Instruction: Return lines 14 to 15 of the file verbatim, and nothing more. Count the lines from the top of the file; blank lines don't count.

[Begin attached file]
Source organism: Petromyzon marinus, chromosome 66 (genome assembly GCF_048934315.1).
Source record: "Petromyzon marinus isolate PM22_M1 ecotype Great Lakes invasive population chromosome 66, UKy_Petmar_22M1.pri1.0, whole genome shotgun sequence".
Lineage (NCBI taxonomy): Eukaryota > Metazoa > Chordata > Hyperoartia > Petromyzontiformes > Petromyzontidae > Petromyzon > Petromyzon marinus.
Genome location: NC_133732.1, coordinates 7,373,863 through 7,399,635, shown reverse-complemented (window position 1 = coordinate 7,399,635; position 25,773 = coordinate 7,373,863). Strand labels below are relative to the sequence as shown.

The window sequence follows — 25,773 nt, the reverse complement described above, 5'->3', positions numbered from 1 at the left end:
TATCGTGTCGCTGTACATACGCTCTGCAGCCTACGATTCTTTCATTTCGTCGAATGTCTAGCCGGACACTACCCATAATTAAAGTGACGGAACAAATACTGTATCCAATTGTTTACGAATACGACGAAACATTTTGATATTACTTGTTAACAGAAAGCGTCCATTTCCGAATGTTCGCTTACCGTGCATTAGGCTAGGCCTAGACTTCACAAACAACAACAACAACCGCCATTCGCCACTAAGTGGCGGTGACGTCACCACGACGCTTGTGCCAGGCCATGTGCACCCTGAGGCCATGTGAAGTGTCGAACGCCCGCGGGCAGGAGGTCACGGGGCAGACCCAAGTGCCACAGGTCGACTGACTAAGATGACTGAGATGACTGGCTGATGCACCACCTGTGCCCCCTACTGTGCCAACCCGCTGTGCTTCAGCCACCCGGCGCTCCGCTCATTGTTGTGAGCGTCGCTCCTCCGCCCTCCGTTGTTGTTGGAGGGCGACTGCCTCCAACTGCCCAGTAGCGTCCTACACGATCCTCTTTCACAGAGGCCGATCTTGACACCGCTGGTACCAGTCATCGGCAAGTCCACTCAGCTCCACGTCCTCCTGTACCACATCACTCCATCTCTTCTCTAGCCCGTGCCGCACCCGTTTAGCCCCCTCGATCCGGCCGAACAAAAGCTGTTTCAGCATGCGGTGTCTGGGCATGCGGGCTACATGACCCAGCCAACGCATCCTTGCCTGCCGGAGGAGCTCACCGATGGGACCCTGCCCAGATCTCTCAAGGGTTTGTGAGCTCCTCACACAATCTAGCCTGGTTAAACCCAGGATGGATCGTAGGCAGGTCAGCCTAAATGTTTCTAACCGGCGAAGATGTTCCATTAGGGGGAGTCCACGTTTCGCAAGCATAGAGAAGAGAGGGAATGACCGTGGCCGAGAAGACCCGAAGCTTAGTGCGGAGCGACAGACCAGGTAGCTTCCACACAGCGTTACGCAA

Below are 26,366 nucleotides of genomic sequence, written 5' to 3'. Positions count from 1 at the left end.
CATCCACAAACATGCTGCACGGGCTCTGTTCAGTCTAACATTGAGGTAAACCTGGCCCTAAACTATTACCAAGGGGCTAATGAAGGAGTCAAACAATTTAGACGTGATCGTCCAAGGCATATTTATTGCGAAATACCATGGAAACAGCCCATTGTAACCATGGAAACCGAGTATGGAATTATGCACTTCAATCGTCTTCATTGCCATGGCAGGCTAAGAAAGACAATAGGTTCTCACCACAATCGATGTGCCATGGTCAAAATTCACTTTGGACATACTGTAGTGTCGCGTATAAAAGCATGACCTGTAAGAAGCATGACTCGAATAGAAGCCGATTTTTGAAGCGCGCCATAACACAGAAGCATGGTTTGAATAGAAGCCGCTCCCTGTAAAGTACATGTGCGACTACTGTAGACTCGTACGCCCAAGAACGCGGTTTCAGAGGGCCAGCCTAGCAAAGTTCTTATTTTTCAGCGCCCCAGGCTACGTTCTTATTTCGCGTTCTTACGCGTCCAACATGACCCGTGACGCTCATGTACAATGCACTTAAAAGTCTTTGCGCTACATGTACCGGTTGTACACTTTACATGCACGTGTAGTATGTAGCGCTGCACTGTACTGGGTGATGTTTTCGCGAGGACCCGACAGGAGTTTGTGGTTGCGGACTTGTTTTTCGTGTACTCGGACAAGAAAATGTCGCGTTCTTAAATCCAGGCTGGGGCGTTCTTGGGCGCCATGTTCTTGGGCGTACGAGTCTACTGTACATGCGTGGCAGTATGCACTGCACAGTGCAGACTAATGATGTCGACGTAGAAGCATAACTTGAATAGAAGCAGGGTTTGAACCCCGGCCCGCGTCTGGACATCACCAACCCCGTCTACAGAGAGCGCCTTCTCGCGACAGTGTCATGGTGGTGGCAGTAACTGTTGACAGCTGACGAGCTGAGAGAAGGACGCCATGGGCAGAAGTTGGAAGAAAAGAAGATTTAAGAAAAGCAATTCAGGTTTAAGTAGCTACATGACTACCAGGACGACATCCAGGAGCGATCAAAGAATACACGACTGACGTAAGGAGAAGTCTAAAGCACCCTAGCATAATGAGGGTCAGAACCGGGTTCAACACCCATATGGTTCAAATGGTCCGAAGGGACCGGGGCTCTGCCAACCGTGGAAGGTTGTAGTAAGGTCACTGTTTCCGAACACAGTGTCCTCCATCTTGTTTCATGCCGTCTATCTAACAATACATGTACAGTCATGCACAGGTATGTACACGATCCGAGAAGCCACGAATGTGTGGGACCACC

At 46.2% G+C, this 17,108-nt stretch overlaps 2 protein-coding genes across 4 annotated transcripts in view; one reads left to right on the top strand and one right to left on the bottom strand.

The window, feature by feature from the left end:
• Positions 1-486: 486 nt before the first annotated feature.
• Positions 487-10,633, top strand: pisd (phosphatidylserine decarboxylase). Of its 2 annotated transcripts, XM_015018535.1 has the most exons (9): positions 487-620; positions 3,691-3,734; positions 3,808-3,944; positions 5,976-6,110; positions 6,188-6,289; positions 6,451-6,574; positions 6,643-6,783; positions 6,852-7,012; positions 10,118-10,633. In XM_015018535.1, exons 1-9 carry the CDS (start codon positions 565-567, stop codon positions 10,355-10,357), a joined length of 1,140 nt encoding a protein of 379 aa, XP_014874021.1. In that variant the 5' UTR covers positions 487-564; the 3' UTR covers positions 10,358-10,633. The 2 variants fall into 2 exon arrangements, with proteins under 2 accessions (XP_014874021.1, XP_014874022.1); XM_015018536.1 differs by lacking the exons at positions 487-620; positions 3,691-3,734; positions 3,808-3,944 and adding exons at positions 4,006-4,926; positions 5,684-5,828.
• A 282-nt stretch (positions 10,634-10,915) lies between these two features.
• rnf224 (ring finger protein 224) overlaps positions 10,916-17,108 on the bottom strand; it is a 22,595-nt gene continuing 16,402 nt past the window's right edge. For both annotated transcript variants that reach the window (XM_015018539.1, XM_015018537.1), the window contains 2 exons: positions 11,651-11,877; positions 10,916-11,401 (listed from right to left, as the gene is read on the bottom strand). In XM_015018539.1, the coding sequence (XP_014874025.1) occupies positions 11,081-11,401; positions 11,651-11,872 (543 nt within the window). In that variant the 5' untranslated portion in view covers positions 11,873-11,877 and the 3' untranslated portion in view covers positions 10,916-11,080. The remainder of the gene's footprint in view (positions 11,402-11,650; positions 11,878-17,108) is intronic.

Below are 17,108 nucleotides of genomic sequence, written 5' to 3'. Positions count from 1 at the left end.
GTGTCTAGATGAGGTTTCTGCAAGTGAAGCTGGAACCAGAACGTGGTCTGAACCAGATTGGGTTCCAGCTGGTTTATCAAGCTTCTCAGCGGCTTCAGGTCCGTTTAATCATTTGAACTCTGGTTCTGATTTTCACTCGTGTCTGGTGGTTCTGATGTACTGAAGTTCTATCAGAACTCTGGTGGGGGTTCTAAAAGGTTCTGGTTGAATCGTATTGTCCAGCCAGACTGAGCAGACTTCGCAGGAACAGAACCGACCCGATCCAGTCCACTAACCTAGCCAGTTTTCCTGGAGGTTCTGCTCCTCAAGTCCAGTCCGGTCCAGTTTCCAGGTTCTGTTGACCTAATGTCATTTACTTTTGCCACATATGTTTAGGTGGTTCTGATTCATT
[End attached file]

• rnf224 (ring finger protein 224) overlaps positions 10,916-17,108 on the bottom strand; it is a 22,595-nt gene continuing 16,402 nt past the window's right edge. For both annotated transcript variants that reach the window (XM_015018539.1, XM_015018537.1), the window contains 2 exons: positions 11,651-11,877; positions 10,916-11,401 (listed from right to left, as the gene is read on the bottom strand). In XM_015018539.1, the coding sequence (XP_014874025.1) occupies positions 11,081-11,401; positions 11,651-11,872 (543 nt within the window). In that variant the 5' untranslated portion in view covers positions 11,873-11,877 and the 3' untranslated portion in view covers positions 10,916-11,080. The remainder of the gene's footprint in view (positions 11,402-11,650; positions 11,878-17,108) is intronic.

Below are 17,108 nucleotides of genomic sequence, written 5' to 3'. Positions count from 1 at the left end.